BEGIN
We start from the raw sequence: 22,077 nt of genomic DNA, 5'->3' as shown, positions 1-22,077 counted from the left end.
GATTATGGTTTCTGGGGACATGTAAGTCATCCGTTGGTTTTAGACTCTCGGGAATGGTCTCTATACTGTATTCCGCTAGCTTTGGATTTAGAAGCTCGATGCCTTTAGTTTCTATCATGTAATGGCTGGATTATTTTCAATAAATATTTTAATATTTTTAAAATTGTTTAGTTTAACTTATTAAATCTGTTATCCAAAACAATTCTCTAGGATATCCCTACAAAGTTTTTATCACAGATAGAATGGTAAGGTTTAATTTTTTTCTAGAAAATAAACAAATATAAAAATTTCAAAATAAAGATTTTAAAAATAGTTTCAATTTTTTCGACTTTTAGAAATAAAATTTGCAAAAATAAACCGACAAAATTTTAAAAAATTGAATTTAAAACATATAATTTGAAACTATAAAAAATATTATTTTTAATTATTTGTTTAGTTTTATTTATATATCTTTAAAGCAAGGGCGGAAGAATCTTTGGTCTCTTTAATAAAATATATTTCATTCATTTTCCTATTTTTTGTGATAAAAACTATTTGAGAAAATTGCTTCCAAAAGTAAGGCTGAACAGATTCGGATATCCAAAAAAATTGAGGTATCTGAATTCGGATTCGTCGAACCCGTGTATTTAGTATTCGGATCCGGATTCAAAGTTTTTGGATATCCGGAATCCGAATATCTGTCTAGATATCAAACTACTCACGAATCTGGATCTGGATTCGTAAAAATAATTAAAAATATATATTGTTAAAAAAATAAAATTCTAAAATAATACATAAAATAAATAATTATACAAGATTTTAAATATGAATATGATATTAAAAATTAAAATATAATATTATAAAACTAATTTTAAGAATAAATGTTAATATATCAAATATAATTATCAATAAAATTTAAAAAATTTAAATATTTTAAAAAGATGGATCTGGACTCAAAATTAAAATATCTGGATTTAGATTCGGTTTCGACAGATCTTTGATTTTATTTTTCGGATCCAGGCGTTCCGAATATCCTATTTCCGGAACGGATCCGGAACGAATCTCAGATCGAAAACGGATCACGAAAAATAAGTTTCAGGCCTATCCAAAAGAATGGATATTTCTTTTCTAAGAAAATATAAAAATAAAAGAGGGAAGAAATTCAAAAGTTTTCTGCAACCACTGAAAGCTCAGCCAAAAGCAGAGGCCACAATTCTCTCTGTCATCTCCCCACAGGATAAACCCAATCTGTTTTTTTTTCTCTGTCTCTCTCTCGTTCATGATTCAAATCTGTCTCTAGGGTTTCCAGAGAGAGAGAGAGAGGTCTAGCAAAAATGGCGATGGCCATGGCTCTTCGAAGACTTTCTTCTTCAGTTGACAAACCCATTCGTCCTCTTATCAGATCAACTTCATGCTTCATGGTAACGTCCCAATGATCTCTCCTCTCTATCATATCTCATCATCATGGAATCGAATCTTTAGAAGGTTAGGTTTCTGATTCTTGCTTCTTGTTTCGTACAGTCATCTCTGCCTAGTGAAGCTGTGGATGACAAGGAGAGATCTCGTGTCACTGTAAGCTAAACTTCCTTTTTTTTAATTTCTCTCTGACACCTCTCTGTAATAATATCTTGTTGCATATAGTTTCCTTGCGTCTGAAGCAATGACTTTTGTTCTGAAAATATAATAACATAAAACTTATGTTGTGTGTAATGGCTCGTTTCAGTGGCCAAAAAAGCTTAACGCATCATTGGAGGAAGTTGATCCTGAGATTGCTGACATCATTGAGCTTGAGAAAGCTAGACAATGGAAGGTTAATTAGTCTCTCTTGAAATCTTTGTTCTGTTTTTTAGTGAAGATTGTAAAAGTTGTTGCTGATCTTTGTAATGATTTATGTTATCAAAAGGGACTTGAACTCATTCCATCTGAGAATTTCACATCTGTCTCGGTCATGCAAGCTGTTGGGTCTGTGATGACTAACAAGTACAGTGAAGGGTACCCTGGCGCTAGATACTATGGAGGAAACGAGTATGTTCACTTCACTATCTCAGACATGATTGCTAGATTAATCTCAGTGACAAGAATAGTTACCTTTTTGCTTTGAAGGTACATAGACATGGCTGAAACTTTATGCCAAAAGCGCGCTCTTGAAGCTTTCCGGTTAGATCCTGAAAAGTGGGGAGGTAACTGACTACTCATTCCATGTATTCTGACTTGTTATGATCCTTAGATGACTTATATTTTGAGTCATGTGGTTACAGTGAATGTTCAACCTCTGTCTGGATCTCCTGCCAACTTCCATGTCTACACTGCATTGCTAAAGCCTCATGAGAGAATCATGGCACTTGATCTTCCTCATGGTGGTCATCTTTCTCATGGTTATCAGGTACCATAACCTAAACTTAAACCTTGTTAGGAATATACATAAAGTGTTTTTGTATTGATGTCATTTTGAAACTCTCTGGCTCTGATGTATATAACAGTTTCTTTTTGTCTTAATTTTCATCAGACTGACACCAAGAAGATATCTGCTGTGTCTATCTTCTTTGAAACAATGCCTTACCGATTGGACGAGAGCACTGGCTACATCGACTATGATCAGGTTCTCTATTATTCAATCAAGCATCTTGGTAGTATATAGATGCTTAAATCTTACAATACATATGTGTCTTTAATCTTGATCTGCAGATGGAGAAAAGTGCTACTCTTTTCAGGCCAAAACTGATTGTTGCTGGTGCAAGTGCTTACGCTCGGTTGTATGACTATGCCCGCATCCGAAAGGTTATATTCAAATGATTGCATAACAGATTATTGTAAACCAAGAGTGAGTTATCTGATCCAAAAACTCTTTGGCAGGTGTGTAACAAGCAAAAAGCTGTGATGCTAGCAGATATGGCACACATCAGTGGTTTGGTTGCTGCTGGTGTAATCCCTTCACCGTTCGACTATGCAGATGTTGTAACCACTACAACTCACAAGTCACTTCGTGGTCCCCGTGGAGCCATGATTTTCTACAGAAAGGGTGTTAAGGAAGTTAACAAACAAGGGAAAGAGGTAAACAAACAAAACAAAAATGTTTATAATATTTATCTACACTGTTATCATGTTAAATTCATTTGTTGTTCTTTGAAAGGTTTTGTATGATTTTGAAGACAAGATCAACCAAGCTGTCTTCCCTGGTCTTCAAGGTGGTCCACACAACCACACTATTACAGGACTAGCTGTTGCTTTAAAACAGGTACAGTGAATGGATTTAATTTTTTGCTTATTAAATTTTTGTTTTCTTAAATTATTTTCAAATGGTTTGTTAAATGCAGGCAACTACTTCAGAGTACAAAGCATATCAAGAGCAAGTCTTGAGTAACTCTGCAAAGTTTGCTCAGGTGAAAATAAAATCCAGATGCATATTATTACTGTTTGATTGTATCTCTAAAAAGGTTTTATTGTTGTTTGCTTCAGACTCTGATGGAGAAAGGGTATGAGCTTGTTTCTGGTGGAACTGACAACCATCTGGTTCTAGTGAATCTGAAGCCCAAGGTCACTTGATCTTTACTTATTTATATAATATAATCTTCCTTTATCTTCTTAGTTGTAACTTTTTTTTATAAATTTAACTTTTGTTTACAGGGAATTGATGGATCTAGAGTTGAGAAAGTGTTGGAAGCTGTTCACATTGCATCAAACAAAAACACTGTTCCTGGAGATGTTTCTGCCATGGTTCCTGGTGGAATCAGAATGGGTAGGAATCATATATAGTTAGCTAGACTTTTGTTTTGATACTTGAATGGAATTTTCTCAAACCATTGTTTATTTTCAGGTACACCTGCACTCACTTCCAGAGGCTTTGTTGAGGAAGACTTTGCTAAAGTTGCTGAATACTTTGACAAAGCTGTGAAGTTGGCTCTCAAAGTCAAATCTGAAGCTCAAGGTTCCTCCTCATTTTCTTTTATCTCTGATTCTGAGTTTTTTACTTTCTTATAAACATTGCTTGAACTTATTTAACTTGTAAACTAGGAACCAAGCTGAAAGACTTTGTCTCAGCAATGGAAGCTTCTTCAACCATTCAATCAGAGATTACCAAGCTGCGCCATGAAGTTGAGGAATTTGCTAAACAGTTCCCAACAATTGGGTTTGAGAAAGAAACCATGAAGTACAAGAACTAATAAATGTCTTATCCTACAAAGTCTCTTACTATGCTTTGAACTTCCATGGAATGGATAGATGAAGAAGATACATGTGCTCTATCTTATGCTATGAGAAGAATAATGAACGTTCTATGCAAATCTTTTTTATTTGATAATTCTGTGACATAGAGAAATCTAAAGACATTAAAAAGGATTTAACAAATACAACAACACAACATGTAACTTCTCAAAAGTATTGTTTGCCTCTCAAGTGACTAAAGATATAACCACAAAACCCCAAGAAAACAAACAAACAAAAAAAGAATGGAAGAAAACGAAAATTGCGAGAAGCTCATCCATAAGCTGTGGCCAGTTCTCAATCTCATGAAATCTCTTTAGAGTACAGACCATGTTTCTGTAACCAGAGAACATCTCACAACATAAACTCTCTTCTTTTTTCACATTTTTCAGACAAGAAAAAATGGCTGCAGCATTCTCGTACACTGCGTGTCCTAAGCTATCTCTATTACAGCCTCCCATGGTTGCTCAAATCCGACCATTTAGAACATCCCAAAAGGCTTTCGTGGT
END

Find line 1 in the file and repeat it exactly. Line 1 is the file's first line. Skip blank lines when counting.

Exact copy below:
We start from the raw sequence: 22,077 nt of genomic DNA, 5'->3' as shown, positions 1-22,077 counted from the left end.